- #1

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## Homework Statement

Solve the differential equation:

## Homework Equations

1+(x-x^2*e^(2y))(dy/dx) = 0

## The Attempt at a Solution

No idea how to approach this.

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- Thread starter Romaha_1
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- #1

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Solve the differential equation:

1+(x-x^2*e^(2y))(dy/dx) = 0

No idea how to approach this.

- #2

HallsofIvy

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It looks pretty clear to me. Basic algebra gives## Homework Statement

Solve the differential equation:

## Homework Equations

1+(x-x^2*e^(2y))(dy/dx) = 0

## The Attempt at a Solution

No idea how to approach this.

[tex]x(1- e^{2y})dy/dx= -1[/tex]

and then separate variables as

[tex](1- e^{2y})dy= -\frac{1}{x}dx[/tex]

Now integrate.

- #3

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It looks pretty clear to me. Basic algebra gives

[tex]x(1- e^{2y})dy/dx= -1[/tex]

and then separate variables as

[tex](1- e^{2y})dy= -\frac{1}{x}dx[/tex]

Now integrate.

Hmm, there's an x^2 in the equation, I think you missed that bit.

- #4

tiny-tim

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(try using the X

Does putting z = e

- #5

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(try using the X^{2}tag just above the Reply box )

Does putting z = e^{2y}help?

No it doesn't, does it?

- #6

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Hmm, there's an x^2 in the equation, I think you missed that bit.

Yes, that's the reason I don't know how to do it. I don't think it is a mistake in the problem, since there is a sign "(very tricky)" after it on the problem set.

- #7

tiny-tim

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No it doesn't, does it?

Doesn't it?

- #8

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Yes, that's the reason I don't know how to do it. I don't think it is a mistake in the problem, since there is a sign "(very tricky)" after it on the problem set.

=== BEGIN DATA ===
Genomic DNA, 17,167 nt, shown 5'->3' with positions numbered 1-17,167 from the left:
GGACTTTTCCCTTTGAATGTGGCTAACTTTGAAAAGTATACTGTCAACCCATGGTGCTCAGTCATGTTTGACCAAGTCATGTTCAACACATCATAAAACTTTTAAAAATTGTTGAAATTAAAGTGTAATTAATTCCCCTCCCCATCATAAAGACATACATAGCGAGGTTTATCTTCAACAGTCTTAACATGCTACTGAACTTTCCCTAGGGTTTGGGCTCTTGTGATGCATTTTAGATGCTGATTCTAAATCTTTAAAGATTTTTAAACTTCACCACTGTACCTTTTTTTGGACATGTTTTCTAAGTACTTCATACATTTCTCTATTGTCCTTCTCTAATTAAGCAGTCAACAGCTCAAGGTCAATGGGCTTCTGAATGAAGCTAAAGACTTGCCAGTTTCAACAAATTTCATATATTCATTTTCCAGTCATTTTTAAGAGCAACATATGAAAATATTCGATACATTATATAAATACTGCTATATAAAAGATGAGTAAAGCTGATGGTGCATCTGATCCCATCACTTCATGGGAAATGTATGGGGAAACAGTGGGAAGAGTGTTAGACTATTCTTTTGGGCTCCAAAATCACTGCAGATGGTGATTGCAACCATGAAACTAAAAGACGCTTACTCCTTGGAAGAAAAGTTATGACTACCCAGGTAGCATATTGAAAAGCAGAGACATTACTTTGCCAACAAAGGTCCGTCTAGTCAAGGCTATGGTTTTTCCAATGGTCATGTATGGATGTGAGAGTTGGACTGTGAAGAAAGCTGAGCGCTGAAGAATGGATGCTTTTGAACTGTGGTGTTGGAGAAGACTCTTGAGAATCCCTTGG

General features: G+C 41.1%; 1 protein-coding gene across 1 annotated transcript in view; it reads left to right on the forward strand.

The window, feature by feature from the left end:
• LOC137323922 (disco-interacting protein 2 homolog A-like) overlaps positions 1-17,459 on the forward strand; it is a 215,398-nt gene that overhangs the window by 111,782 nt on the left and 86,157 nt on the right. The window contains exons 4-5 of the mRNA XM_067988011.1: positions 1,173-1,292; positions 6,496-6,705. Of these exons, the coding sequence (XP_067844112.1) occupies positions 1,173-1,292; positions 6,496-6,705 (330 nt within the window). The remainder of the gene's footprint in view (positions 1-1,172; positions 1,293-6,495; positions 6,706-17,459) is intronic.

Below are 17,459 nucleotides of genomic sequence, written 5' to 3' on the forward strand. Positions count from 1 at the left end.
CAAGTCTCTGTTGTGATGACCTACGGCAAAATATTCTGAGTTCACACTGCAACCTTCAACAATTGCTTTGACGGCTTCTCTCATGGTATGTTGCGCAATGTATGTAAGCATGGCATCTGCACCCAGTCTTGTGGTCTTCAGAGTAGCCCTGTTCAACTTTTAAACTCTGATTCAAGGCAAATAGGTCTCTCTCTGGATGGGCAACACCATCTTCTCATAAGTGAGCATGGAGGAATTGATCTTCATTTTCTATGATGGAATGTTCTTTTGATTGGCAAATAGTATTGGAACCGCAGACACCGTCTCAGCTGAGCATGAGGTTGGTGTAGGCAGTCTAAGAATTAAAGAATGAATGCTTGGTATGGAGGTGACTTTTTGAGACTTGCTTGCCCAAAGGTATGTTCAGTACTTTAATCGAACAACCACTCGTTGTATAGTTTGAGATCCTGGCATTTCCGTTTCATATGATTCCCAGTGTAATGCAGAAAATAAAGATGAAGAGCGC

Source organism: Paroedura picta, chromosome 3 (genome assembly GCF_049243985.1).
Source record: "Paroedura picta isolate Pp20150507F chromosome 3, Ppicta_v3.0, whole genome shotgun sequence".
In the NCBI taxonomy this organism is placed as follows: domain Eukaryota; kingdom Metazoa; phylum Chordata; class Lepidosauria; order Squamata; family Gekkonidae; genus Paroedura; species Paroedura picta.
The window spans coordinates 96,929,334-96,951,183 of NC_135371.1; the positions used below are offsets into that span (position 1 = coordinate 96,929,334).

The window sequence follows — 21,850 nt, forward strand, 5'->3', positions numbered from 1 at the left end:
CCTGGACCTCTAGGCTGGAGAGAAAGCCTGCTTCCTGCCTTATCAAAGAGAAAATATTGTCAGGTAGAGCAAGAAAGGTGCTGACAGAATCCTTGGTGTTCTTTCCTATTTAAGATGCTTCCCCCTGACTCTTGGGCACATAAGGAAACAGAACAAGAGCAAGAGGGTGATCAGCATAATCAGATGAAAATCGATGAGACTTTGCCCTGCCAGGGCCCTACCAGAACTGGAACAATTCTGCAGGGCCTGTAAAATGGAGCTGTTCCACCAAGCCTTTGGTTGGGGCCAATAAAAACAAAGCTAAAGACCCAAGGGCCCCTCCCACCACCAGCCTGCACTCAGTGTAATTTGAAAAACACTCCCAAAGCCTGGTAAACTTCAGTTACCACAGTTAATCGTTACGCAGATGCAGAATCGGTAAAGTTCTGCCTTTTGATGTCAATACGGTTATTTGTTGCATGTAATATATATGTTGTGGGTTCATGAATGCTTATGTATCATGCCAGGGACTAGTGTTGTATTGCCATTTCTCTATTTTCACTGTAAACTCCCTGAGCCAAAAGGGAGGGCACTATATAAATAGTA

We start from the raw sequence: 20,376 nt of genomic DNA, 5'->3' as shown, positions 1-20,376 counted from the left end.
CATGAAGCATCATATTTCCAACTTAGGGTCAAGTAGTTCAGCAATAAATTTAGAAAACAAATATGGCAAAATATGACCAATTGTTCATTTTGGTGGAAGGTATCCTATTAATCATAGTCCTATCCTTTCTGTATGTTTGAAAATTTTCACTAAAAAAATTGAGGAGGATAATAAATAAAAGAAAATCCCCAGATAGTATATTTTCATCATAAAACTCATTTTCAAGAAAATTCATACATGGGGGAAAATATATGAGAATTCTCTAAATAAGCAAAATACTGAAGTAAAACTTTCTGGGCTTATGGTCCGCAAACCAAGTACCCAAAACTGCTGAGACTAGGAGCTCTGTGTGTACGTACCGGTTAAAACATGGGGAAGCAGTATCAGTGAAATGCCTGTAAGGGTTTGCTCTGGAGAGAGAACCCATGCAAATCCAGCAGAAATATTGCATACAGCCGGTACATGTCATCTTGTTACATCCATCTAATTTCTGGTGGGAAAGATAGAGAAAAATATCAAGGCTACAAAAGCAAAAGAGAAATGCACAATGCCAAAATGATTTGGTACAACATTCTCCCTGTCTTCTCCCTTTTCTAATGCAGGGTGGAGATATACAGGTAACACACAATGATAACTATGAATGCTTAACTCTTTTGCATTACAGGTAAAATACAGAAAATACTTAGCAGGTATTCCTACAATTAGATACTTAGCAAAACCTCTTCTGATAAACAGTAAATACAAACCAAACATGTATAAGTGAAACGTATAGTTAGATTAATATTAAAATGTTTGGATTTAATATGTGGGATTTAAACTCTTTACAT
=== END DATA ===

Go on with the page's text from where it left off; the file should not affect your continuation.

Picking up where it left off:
The question isn't necessarily wrong, I'm not too good at this stuff at all. It just seemed to me that HallsofIvy was attempting the separable ODE approach, but missed the x^2.

I think it should be:

(e^2y)*dy = ((-1-x)/(-x^2))*dx

(e[tex]^{2y}[/tex])*dy = ([tex]\frac{1-x}{-x^{2}}[/tex])*dx

after the separation.

Now you must integrate it. I'm not too sure if I'm right, so be careful.

Last edited:

- #9

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The question isn't necessarily wrong, I'm not too good at this stuff at all. It just seemed to me that HallsofIvy was attempting the separable ODE approach, but missed the x^2.

Yeah, I understand what you meant and agree with you that the separable approach does not work; it was my assumption that the question was wrong.

- #10

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Yeah, I understand what you meant and agree with you that the separable approach does not work; it was my assumption that the question was wrong.

I never said the Separable ODE approach doesn't work.

- #11

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I never said the Separable ODE approach doesn't work.

Sorry, for some reason I could not see the end of your previous post. But still, I do not understnad how this works because the whole expression (x-x

- #12

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(try using the X^{2}tag just above the Reply box )

Does putting z = e^{2y}help?

Hi tiny-tim, thank you for the idea!

But I could solve it only when letting z = x

- #13

tiny-tim

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No idea how to approach this.

Does putting z = e^{2y}help?

Hi tiny-tim, thank you for the idea!

But I could solve it only when letting z = x^{2}*e^{2y}; I still do not see how this is possible with z = e^{2y}.

ah … on this forum, we don't give you the full answer …

so, since you had no idea, I sort-of pushed you half-way (-1 = (x - x

having said that, I don't see how z = x

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